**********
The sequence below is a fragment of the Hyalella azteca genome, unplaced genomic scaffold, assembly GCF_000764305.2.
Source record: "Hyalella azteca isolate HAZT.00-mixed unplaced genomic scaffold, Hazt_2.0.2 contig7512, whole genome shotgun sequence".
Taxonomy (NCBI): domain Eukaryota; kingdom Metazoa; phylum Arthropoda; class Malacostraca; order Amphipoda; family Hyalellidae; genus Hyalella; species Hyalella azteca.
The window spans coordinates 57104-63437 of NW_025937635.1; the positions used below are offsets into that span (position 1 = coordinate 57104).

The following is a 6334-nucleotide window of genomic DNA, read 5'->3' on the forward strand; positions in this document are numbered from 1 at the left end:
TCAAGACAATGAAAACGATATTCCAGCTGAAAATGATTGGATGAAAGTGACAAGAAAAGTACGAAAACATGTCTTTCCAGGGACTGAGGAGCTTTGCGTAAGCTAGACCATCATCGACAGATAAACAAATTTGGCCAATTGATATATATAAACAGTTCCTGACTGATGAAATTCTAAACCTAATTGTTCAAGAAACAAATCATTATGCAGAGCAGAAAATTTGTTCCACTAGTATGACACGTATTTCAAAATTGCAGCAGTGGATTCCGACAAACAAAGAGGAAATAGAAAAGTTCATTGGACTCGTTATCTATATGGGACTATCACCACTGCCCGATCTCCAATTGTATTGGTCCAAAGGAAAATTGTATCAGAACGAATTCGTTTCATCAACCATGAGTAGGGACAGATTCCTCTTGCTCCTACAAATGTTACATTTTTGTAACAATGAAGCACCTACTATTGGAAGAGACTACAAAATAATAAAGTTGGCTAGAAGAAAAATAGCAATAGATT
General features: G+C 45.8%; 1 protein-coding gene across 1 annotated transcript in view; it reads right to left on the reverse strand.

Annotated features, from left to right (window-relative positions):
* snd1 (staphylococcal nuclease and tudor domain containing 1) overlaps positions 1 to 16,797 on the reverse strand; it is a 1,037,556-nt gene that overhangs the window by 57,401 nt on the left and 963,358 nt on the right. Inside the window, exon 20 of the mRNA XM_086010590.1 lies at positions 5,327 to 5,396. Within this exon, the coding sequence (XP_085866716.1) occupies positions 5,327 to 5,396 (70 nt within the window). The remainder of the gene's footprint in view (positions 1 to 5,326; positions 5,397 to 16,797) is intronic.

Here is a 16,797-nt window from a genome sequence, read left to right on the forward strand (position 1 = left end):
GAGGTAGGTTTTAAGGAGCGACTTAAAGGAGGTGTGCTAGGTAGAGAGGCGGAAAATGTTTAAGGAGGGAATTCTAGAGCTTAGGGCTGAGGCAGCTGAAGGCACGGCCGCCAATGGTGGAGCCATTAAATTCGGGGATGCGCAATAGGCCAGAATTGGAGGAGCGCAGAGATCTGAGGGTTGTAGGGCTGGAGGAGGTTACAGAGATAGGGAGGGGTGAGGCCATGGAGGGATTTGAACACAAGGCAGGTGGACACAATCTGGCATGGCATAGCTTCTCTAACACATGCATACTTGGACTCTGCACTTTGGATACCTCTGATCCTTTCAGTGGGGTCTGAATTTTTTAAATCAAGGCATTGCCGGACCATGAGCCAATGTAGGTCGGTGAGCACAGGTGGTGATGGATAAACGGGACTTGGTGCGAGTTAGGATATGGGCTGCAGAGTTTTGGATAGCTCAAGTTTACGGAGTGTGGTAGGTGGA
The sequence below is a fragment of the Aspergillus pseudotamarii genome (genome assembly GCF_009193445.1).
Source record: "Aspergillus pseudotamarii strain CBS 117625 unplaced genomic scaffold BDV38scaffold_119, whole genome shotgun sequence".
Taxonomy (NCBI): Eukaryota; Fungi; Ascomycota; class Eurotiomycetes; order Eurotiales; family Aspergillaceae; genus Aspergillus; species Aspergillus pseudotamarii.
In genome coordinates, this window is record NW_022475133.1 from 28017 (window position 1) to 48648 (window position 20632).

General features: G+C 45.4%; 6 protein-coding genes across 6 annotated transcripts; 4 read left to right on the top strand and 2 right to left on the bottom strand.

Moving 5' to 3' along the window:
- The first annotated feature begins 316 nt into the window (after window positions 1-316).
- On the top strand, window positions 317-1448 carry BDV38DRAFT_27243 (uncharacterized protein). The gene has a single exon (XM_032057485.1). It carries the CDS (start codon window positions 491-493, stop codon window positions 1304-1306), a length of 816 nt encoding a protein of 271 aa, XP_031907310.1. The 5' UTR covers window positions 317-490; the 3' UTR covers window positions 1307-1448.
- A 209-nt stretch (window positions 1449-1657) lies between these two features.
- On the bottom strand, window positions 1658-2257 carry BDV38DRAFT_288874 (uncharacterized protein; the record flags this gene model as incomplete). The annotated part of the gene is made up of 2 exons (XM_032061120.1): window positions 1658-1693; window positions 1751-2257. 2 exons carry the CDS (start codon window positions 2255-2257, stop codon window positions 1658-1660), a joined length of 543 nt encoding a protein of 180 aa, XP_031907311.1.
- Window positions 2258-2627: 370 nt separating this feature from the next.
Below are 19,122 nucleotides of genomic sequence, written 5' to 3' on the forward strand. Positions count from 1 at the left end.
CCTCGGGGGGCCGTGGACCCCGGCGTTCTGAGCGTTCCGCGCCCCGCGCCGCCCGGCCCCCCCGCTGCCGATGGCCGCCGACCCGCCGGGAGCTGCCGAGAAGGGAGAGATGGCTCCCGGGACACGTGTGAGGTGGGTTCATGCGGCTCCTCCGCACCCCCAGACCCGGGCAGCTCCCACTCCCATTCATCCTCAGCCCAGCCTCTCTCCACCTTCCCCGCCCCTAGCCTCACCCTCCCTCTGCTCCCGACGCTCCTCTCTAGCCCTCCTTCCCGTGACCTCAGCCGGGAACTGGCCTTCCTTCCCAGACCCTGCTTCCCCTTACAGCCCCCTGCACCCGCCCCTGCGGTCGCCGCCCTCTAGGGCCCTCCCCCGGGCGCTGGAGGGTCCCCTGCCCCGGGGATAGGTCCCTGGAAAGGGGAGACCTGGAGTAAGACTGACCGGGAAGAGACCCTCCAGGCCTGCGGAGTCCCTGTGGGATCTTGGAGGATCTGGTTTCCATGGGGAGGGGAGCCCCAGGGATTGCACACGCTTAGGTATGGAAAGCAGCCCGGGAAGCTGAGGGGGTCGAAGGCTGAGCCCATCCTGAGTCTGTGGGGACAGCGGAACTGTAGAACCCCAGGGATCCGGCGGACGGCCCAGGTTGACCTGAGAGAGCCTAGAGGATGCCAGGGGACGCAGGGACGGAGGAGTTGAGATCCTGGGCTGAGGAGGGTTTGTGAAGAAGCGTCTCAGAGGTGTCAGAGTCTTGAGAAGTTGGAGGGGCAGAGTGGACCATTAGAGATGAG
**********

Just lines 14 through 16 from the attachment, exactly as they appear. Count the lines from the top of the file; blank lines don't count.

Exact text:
Taxonomy (NCBI): Eukaryota; Fungi; Ascomycota; class Eurotiomycetes; order Eurotiales; family Aspergillaceae; genus Aspergillus; species Aspergillus pseudotamarii.
In genome coordinates, this window is record NW_022475133.1 from 28017 (window position 1) to 48648 (window position 20632).

General features: G+C 45.4%; 6 protein-coding genes across 6 annotated transcripts; 4 read left to right on the top strand and 2 right to left on the bottom strand.